Courtesy Breakside Brewery
Oregon’s beer game is one of the top in the country, so the low tax is just an added perk. The state adds less than a dime in excise taxes on beer, but it’s not as generous when it comes to spirits, which are taxed at $21.98/gallon (the second highest rate in the U.S.) That might have something to do with why the state has nearly 300 breweries in operation. And Oregon drinkers are a loyal bunch: roughly two-thirds of all beer consumed in the state is made in Oregon.
It’s hard to single out one gem among the many breweries that helped create the modern craft beer movement, but starting in Portland is one way to thin the herd. Upright, Breakside Brewery, and Wayfinder are all great picks. Breakside, an eclectic brewer known for its flagship IPA and hoppy ales, was crowned king of the state’s beer scene after winning Brewery of the Year at the 2019 Oregon Beer Awards.
In the words of Ben Franklin, “nothing can be said to be certain, except death and taxes.” And the founding father had a point: Every gallon of beer in Pennsylvania faces an 8-cent excise tax. But considering it’s one of the cheapest taxes in the country, Ben may not have minded having to fork over the extra amount for his favorite ale — especially considering the far pricier tax on spirits at $7.24/gallon.
Pennsylvania has a rich history, but that history extends to its beer scene as well. In fact, the colony of Pennsylvania established breweries as early as 1683, making the tradition of drinking beer in America older than the establishment of America itself. Today, the state produces the most craft beer in the U.S., with more than 350 craft breweries. For a blast from the past, check out America’s oldest brewery, Yuengling, in Pottsville, launched nearly 200 years ago by a German immigrant. For a newer player, give Brew Gentlemen in Braddock, Pa. a try. Launched by a couple of recent college graduates in 2014 (after they honed their home brewing skills at school), the brewery focuses on hop-forward flavor profiles.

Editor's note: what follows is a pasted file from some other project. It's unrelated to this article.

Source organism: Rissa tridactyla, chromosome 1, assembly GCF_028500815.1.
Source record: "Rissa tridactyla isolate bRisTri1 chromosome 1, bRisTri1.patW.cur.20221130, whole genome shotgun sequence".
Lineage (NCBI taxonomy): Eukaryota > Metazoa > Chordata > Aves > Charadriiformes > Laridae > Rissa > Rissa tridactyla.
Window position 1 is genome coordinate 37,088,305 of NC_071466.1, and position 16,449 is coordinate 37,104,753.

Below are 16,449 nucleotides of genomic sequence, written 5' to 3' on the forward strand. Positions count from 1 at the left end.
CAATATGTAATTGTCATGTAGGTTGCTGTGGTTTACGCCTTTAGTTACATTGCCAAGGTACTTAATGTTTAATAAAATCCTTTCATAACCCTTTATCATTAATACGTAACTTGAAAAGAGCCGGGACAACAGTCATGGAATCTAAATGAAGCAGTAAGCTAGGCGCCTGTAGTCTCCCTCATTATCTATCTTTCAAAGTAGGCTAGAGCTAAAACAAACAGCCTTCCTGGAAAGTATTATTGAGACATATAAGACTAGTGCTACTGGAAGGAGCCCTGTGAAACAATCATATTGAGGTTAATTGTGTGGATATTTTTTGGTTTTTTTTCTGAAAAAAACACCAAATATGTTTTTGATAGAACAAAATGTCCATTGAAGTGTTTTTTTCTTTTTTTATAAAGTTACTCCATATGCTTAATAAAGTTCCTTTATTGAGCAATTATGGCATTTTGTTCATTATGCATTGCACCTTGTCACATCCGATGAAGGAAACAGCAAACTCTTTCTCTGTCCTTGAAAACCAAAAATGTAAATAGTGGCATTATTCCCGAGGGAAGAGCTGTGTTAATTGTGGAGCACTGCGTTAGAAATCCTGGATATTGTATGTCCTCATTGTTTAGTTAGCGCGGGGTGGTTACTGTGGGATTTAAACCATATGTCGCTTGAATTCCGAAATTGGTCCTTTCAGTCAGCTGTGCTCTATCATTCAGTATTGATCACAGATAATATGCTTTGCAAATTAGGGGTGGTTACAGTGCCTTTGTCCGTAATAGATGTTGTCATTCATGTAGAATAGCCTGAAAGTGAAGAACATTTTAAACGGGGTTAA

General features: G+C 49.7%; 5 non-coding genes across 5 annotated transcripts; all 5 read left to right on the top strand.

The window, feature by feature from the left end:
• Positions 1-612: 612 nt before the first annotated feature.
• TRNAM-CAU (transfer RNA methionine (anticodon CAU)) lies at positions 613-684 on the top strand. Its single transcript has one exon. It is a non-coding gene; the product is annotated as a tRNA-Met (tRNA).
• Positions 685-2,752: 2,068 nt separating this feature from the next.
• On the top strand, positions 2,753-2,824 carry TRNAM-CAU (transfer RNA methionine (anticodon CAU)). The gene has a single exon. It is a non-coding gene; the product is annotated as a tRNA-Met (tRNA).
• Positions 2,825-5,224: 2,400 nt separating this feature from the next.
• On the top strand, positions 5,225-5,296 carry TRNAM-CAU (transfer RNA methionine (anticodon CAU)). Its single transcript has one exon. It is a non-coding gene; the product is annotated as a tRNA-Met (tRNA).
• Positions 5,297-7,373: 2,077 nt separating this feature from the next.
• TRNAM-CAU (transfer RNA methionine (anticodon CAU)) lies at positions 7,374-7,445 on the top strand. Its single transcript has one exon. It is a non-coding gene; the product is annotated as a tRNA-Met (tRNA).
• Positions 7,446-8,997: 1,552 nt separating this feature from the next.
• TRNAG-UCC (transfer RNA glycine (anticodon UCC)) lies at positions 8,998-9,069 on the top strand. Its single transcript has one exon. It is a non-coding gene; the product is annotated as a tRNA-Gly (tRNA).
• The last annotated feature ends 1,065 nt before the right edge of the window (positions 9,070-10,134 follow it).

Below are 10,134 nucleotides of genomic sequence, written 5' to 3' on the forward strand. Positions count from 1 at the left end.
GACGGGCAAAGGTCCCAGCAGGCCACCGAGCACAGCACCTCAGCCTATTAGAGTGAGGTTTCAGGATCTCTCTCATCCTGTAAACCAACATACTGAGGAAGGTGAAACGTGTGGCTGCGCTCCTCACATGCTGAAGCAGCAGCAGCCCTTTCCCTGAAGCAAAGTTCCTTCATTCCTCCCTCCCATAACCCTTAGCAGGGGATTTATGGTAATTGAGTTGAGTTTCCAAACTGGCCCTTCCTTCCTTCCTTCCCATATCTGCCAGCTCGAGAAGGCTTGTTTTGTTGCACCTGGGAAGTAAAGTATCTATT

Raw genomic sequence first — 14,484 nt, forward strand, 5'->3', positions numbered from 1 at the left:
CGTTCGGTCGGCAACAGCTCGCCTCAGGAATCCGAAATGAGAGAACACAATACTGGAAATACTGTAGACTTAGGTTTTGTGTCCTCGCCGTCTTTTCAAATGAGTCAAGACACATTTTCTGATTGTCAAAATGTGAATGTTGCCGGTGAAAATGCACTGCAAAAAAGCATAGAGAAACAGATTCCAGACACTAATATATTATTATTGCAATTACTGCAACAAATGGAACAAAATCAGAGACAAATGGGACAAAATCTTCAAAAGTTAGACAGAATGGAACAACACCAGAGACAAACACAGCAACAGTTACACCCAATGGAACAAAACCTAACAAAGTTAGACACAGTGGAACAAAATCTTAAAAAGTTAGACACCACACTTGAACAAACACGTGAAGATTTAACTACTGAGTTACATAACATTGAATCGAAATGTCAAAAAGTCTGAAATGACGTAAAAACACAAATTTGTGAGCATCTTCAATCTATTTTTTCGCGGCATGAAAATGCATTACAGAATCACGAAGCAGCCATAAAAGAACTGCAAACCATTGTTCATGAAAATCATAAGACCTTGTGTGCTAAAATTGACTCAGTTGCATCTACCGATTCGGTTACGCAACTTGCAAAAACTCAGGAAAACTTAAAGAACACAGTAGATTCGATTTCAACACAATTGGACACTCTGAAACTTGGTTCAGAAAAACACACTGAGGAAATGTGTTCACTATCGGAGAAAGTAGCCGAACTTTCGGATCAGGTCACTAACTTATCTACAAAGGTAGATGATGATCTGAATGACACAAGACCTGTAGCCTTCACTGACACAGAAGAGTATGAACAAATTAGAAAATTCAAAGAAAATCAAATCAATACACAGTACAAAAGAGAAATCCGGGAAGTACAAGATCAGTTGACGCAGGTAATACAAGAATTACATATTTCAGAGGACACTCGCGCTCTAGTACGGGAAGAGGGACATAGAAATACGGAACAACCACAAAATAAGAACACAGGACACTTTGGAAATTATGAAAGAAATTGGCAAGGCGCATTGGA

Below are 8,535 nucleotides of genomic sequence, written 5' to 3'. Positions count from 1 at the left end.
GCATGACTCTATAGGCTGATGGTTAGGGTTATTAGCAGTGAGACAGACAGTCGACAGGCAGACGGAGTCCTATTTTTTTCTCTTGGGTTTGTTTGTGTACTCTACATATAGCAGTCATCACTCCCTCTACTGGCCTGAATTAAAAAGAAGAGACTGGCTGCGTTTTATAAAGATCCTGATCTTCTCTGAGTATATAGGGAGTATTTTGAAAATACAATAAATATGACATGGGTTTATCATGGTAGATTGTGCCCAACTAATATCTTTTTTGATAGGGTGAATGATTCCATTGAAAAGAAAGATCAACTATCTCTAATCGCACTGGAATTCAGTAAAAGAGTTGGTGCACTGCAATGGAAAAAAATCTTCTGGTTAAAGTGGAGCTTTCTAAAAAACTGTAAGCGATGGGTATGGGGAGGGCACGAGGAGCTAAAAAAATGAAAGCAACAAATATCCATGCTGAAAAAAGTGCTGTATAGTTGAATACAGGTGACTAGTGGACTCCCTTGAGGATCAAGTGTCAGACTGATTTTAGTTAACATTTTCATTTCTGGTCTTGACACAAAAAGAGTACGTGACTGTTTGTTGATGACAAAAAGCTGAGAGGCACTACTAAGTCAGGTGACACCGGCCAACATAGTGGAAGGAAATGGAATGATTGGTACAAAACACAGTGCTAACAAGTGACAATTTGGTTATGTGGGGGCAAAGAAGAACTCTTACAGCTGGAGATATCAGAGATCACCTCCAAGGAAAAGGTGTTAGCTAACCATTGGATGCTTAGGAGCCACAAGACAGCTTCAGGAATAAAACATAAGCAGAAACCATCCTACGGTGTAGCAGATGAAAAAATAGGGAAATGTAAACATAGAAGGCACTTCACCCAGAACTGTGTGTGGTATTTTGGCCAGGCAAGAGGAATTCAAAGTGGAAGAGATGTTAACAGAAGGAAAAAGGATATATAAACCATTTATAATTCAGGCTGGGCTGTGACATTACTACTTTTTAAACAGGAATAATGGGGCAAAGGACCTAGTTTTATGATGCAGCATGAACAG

Courtesy Schlafly Beer
The “Show-Me” state is all about putting your money where your mouth is – even if that’s barely more than a nickel. And it’s not just beer that gets a sweet deal. Missouri also has some of the cheapest wine, taxed at $0.42/gallon and one of the cheapest spirit taxes at $2/gallon.
Most people know St. Louis is home to beer giant Anheuser-Busch, but if you’d like something a bit less mass-market than Busch, Bud or Bud Light, try Schlafly Beer, the largest locally-owned independent craft brewery in Missouri, started in 1991. After you’ve tasted their kolsch or white lager, the brewery guarantees all you’ll want is to “Drink MO.”
Courtesy Lakefront Brewery
Sure, wine and cheese are a great duo. But the best partner for cheese curds is an ice cold beer – especially when the state adds just six cents onto the price of every gallon of beer.
Milwaukee is the birthplace of Miller and Pabst, but it’s no stranger to the microbrewery trend, too. Lakefront Brewery opened in 1987, and it wasn’t long before it was doing some trend setting of its own. It was the first U.S. brewery to bottle fruit beer since prohibition was repealed; the first to bottle certified organic beer; and most notably, the first brewery to receive federal approval to brew gluten-free beer. Today, Lakefront is a huge operation – it produced nearly 50,000 barrels in 2017.
Courtesy Melvin Brewing
Granted, the home to Old Faithful has more geysers than breweries, but that doesn’t mean Wyomingites don’t know their way around a keg.
If you find yourself in Wyoming, consider Melvin Brewing, a favorite for IPA lovers. What started as a 20-gallon system in the back of a Jackson Hole Thai restaurant grew into a 3-barrel system serving beers all over the West Coast. Their award winners are the original Melvin IPA, the 2x4 Double IPA and the Ch-Ch-Ch—Cherry Bomb. The hop-heavy brewery won Brewing Group of the Year at the 2017 Great American Beer Festival, so they’ve got the hardware to backup their reputation.